Wittmann describes The Prisoner’s expression of Zinfandel as an ode to the old-vine vineyards, ultimate grape maturity, and terroir. Sourcing fruit from Dry Creek, Lodi, and Mendocino, Wittmann and her team were able to capture each vineyard’s distinctive climate, and terroir plays a huge role in the quality and character of the bottle. “Our method of blending a Zinfandel base with small amounts of Petite Sirah and Syrah makes Saldo a truly unique expression of Zinfandel. With very hot days and cool nights from the delta breeze, Zins from Lodi tend to be rich and ripe, with softer tannins,” she says. “From Mendocino, where there are rocky, volcanic soils and some of our vineyards sit up in higher elevation, there’s a larger tannin structure with extra spice. Dry Creek in Sonoma County has some red, gravelly, well-drained soils that make for stressful growing conditions and concentrated Zinfandel.”

As winemakers get more creative with bringing forth various expressions of Zinfandel, wine drinkers should be encouraged not to limit their thinking when it comes to the unique heritage grape, but to embrace it for all that it’s worth. Producers like Bodkin WinesMonte RioDay Wines, and Las Jaras are getting creative with Zinfandel and going beyond the traditional expressions that may turn consumers off from even pursuing the grape variety. “While there are plenty of consumers who enjoy bold, intensely dark fruit Zins with black pepper and baking spices, there are very different, unique, lighter expressions being made,” says Lydia Richards of Colangelo. “That’s certainly a missed opportunity in terms of bringing the variety forth to a wider range of wine-loving consumers looking to try something new and exciting.”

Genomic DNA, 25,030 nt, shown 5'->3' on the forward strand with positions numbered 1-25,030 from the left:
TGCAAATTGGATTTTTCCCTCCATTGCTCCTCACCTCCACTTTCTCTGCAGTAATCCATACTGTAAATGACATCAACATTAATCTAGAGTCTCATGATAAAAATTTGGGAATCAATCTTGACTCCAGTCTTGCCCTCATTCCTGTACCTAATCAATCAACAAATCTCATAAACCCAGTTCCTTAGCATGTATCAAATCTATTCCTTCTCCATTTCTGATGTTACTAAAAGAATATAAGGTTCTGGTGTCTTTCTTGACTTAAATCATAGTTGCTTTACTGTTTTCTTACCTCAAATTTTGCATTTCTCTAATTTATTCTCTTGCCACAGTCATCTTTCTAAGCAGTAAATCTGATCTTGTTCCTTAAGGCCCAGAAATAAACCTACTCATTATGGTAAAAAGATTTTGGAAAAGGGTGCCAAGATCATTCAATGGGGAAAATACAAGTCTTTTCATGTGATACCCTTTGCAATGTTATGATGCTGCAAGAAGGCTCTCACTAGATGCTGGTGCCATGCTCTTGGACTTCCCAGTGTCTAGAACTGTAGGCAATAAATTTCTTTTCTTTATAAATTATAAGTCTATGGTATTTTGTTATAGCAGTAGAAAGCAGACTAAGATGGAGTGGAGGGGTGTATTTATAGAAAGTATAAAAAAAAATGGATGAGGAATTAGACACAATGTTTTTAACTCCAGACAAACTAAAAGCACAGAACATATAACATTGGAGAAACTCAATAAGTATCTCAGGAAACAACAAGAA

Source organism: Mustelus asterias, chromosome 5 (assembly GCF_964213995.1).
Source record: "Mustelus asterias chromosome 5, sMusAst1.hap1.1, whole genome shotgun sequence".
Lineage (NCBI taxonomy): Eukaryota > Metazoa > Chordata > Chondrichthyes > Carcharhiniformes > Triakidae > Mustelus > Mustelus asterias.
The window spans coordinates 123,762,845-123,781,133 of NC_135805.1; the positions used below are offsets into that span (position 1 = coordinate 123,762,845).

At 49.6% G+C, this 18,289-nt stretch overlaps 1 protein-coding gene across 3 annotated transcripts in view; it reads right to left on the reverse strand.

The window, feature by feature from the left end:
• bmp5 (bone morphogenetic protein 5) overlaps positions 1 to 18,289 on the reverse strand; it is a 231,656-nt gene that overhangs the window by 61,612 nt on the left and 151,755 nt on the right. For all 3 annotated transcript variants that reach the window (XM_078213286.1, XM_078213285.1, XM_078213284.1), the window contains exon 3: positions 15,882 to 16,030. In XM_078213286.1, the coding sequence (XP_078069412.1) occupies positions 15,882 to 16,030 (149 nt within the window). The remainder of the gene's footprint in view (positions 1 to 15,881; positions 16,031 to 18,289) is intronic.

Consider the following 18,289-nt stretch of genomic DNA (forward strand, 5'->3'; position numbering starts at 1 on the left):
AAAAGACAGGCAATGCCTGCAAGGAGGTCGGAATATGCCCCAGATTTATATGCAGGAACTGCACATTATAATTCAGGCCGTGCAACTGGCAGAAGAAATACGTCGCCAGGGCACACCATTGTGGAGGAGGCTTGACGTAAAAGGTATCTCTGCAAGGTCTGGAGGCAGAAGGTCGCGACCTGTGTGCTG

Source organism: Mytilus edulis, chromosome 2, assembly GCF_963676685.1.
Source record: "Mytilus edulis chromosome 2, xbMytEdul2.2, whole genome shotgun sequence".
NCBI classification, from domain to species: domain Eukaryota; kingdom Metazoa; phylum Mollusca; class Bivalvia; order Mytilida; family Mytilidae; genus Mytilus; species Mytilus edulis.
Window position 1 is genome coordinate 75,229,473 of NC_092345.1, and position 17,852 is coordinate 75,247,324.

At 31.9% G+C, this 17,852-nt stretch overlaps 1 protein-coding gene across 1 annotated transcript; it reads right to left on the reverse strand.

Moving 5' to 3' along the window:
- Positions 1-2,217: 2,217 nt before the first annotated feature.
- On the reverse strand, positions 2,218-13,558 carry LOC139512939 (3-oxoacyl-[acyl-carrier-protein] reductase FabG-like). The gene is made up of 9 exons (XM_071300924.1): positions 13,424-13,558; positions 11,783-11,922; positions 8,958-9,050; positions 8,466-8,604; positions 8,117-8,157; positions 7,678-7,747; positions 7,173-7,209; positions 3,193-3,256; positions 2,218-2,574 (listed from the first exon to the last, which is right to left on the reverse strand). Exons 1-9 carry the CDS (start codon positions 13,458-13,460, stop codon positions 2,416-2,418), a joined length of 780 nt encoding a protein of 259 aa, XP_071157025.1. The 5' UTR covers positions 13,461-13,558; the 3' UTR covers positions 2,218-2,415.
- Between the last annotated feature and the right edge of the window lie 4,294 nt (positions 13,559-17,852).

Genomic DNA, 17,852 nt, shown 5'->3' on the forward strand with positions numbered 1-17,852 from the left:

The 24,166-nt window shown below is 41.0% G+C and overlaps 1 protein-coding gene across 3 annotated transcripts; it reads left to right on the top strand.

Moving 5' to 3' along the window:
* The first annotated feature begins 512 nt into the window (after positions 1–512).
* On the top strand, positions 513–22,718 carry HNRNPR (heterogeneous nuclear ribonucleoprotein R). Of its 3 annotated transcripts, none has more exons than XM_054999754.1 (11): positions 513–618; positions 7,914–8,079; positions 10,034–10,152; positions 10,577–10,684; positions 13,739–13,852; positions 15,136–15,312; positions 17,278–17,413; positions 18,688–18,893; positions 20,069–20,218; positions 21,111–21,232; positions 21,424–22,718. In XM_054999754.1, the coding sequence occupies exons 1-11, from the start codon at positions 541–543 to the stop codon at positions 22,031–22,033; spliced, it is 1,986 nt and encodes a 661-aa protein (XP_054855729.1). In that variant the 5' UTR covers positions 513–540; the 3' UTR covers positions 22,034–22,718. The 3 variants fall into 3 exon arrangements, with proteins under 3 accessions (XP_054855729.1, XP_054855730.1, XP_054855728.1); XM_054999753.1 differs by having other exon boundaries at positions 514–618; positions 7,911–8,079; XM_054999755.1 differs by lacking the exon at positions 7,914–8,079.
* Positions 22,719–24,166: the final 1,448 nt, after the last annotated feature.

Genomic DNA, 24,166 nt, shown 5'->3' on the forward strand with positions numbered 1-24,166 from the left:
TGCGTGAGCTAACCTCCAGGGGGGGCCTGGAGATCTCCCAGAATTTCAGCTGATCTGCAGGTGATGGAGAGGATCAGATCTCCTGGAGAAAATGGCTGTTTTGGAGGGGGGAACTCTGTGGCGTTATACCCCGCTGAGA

Another missed opportunity could be not taking risks in pairing Zinfandel with the right foods. Language makes a big difference in ensuring that consumers are aware of what’s in a bottle before they decide to purchase it. “It’s a misapprehension that Zinfandel is a winter wine since it pairs perfectly with a classic pot roast or hearty lamb dish,” says Wittmann. “While this is true, it’s actually a perfect year-round wine.”

At her San Francisco shop, Cara Patricia believes there should be more discussions about the different styles of Zinfandel that can be big and bold, easy-drinking, or experimental and unusual. “Zinfandel is like any other famous grape,” she says. “It comes in so many different styles, and you really need to keep tasting to figure out what style really speaks to you.”